It has been a huge honour to talk so much about the season. I think, outside of Kurt, I’ve been the contributor who has appeared most frequently on these episodes. I hope I’ve been able to make a coherent and convincing case for why I think so many of the individual episodes – and indeed the larger season as a whole – are masterpieces of storytelling and among the very best material that Ten Thirteen ever produced. Thanks to Kurt and Tony for having me, and thanks to the listeners for putting up with me.

As ever, you can listen directly to the episode here, subscribe to the podcast here, or click the link below.

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New Podcast! The Time is Now – Season 2, Episode 22 (“The Fourth Horseman”)

The Time is Now is winding down its coverage of the second season of Millennium, and I was flattered to be invited to discuss the first part of the two-part season finale The Fourth Horseman with the fantastic Kurt North.

I’ve talked a lot about my love of the second season of Millennium, and I’ve argued that the show has one of the finest season (and arguably series) finales in television history. The Fourth Horseman and The Time is Now were episodes that really shattered my expectations of what was possible on network television in the nineties. They are bold, provocative and melancholy episodes of television. They remain one of the most evocative depictions of the end of the world that I have ever encountered in media. So it was a thrill to get to discuss them.

As ever, you can listen directly to the episode here, subscribe to the podcast here, or click the link below.

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New Podcast! The Time is Now – Season 2, Episode 20 (“A Room With No View”)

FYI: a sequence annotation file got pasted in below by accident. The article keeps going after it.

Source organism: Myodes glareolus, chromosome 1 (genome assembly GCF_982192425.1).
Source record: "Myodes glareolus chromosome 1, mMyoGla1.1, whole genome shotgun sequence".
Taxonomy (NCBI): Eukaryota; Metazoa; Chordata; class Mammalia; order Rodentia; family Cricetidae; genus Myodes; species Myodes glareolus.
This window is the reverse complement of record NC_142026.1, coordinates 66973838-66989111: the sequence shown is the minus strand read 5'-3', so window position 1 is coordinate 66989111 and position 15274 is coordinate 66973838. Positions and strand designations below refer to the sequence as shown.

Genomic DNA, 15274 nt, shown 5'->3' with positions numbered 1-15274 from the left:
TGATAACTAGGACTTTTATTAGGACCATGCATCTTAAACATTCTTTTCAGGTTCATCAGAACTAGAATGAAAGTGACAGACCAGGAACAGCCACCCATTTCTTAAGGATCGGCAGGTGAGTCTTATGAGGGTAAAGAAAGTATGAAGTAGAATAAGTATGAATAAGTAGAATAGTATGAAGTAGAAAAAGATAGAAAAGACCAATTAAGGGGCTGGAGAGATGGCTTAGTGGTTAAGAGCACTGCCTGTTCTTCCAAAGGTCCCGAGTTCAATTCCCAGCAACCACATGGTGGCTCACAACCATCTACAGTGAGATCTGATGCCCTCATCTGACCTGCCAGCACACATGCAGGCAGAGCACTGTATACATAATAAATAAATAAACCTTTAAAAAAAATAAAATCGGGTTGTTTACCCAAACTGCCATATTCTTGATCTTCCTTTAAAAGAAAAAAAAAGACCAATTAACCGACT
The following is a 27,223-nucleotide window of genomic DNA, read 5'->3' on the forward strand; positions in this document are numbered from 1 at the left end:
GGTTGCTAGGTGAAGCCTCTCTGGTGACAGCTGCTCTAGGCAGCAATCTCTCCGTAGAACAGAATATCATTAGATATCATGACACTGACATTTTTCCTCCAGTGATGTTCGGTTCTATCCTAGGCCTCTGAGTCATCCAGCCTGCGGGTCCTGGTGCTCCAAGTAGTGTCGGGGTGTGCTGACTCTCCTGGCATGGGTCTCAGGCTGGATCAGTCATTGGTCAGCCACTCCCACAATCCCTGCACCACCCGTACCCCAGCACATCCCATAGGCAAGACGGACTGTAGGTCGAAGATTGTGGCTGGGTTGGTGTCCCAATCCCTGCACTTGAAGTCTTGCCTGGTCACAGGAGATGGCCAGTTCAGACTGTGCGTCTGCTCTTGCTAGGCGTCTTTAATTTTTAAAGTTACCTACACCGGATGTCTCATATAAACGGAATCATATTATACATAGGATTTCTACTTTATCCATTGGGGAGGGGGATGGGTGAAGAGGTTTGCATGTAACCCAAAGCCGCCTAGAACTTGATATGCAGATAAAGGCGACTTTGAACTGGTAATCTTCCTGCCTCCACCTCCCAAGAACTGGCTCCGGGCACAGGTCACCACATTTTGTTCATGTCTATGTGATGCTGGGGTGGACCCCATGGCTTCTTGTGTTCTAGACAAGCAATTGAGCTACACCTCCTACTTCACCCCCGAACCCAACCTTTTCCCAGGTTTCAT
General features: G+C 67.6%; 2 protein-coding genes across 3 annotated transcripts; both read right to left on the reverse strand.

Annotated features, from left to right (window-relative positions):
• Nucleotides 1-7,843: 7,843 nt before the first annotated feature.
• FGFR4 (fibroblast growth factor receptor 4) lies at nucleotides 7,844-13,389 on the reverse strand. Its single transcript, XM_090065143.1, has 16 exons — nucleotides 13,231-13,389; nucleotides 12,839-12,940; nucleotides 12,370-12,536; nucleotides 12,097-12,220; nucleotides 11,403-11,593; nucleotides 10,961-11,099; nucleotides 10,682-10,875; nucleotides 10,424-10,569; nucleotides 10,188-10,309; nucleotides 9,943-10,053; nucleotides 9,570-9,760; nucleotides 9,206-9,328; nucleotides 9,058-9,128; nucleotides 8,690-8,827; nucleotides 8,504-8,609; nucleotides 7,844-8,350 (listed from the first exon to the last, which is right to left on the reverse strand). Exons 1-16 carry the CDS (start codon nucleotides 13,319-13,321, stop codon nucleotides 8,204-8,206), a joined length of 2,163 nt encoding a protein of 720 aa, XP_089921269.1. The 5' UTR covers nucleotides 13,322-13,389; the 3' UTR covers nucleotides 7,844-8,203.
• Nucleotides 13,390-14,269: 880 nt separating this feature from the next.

I have been lucky enough to appear quite frequently on the second season of The Time is Now, discussing the second season of Millennium, which remains one of my favourite seasons of television ever. So I was flattered to get asked back to join Tony Black to discuss the second season’s big Lucy Butler episode, A Room With No View.

A Room With No View is an interesting episode in a number of ways. Most obviously, it forms part of an arc that nominally connects the three otherwise disjointed seasons of Millennium, focusing on demonic forces at work in the world. However, it is also an episode that feels like it belongs to the second season specifically. It is a tale about the banality of evil and the intimacy of apocalypse, which are themes that play across the season. The result is something of a strange hybrid, and an episode of television that feels very distinct.

As ever, you can listen directly to the episode here, subscribe to the podcast here, or click the link below.

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New Podcast! The Time is Now – Season 2, Episode 14 (“The Pest House”)

I am in the middle of a run of appearances on The Time is Now at the moment, and taking the time out to discuss the rare second season episode of Millennium that I don’t consider to be a highlight. I’m discussing The Pest House with the wonderful Kurt North and the fantastic Adam Chamberlain.

The Pest House is an interesting episode. It’s written by the second season showrunners Glen Morgan and James Wong, and plays into some of their interests in the horror genre. It’s very much a celebration of slasher movie clichés, which would be reflected in their projects after finishing up on Millennium – from Morgan’s Black Christmas to Wong’s American Horror Story to their joint Final Destination. However, the episode often feels like a mess of tropes and ideas, at least two different episodes stitched inelegantly together.

As ever, you can listen directly to the episode here, subscribe to the podcast here, or click the link below.